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Worth a detour
Rating 1.6 (111 votes)

Nakasendo Trail

Listed under Walking in Tokyo, Japan.

  • Photo of Nakasendo Trail
  • Photo of Nakasendo Trail
  • Photo of Nakasendo Trail
  • Photo of Nakasendo Trail
  • Photo of Nakasendo Trail
  • Photo of Nakasendo Trail
  • Photo of Nakasendo Trail
  • Photo of Nakasendo Trail
Photo of Nakasendo Trail
Photo by flickr user yeowatzup
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During Japan's feudal period the Nakasendo Trail linked Kyoto and Edo (now Tokyo) via the mountains, rather than the Pacific coast, via the Tokaido route. Samuri, merchants, feudal lords and their entourages walked or rode the route which passed through 69 towns along a relatively gentle pathway.

The route does take in some wonderful mountain scenery, and pass quite near to hot springs and famous temples, and being off the bullet train route this way winds though a more peaceful and traditional Japan. From the zero point on the Nihonbashi (Japan Bridge), the journey heads out of Tokyo into the Kiso valley, hopping from small village to small village.

It's traditional for travellers to stay in ryokans, traditional Japanese inns. Narai and Tsumago, both very well preserved towns, Niekawa, known for its local lacquer ware, Magome and Kiso-Fukushima are all worth staying in, though there are many choices along the route. The whole route is 530kms long and takes about 22 days of tramping without too much dallying, however most people plan only to walk a section of the whole – the bit between Magome and Tsumago being one of the most popular.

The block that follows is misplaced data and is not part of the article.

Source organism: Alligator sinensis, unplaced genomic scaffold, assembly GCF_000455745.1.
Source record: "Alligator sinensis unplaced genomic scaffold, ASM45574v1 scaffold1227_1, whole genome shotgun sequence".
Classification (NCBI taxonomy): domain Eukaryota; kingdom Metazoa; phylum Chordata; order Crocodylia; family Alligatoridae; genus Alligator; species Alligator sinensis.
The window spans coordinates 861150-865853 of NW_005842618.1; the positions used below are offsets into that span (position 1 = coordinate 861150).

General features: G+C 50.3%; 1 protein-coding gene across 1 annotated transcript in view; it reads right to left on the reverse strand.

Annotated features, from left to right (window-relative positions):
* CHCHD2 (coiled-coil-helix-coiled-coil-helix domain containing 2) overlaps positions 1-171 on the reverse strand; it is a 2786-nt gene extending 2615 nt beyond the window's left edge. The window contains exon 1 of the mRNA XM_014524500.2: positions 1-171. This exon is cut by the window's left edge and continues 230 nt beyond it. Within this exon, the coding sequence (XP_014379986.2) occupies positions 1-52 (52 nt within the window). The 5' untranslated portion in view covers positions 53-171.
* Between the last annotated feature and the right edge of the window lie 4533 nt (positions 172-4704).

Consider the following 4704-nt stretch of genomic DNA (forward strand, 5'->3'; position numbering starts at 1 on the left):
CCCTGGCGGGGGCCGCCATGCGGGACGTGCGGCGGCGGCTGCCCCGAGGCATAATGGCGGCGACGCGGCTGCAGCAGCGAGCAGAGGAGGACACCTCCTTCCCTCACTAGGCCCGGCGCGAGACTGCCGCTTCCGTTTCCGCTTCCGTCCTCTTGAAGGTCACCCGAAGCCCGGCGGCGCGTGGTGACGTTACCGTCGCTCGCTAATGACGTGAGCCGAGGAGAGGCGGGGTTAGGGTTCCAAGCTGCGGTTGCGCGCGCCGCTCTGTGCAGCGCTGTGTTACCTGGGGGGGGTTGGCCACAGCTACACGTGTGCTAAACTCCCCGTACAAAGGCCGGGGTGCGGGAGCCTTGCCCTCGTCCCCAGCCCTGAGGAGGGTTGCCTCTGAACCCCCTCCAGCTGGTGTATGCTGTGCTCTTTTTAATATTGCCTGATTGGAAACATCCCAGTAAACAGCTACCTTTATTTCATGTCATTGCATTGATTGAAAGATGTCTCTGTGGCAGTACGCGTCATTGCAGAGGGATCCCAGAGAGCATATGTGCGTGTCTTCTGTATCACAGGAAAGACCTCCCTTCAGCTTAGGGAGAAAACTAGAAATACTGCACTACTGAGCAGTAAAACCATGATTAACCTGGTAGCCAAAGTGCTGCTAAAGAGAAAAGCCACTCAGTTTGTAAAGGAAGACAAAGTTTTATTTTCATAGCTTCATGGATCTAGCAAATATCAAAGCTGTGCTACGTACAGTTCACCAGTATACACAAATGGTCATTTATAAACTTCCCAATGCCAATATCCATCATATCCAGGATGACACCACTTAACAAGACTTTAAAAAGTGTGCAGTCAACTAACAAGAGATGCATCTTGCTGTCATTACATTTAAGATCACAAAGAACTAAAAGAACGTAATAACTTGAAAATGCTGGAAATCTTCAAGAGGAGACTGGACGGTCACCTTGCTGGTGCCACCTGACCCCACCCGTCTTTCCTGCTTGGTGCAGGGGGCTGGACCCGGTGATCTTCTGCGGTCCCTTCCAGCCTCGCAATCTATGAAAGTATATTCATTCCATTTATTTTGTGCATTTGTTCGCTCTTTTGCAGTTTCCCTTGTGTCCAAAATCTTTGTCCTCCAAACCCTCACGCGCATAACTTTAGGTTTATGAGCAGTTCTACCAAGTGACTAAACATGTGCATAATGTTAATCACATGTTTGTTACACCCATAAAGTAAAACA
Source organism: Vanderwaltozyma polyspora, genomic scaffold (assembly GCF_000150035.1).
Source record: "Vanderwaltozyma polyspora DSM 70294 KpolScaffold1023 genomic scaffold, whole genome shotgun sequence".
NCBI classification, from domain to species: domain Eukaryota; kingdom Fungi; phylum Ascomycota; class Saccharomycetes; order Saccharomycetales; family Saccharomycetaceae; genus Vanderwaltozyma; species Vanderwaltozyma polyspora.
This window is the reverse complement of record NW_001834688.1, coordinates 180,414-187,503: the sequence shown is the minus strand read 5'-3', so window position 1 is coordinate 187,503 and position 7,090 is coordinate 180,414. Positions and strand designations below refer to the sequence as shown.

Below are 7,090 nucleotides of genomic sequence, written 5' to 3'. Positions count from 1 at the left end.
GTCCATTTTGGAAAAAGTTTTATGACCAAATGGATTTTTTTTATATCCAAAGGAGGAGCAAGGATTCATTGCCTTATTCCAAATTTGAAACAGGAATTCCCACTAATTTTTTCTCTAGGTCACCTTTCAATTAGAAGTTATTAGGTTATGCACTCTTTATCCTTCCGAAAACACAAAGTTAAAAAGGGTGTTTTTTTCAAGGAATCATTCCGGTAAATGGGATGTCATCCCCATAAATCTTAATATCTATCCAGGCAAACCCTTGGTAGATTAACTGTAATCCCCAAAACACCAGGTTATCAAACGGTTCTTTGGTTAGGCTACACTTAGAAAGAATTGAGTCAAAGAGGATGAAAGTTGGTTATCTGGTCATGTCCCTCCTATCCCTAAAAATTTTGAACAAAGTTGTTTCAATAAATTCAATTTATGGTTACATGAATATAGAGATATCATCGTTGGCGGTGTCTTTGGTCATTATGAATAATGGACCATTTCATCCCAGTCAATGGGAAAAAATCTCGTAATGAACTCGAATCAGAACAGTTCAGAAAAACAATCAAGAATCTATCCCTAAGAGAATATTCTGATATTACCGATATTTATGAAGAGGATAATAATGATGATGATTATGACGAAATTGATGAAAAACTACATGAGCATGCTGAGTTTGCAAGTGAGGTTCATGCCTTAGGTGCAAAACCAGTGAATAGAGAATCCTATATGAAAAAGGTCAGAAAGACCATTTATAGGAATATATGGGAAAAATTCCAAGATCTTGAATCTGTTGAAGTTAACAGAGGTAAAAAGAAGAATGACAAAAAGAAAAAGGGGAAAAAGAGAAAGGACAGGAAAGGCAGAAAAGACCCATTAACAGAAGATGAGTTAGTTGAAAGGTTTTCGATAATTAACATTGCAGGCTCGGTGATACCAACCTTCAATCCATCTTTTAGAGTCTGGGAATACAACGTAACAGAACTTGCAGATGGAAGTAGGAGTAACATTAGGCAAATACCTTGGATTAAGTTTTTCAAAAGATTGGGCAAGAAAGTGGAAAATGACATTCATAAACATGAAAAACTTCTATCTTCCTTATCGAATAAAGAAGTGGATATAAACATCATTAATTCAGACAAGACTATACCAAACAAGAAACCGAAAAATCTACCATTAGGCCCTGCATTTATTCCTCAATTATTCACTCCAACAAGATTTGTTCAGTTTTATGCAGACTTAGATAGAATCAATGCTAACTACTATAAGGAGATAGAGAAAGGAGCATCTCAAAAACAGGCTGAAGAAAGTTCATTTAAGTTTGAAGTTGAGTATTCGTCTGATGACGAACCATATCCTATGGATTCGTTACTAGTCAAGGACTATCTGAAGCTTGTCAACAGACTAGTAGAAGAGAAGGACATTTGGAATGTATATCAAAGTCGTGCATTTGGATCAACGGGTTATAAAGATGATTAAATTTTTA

Written by  Eric Hallum.

Comments, reviews and questions by other travellers

Nakasendo trail

if we just wanted to walk a tiny part of the trail closest to Kyoto, how could we do that? Can you catch a train to get close?

1 Reply

The trail ends (or begins) in Kyoto so you shouldn't have any problems with it.

Accommodation Nakasendo

Hi, would like to know if it is necessary to book accommodation before walking the Nakasendo and if you have a website which will be useful for these bookings. We are walking in November, but don't want to be caught with no space available when we arrive at our destinations daily. Thanks

1 Reply

One of the main reasons it's a good idea to book your accommodation ahead of time when travelling though Japan is that not everyone you meet in the smaller towns and villages has excellent English, so if your Japanese is limited then it might give you peace of mind to have your accommodation organised.

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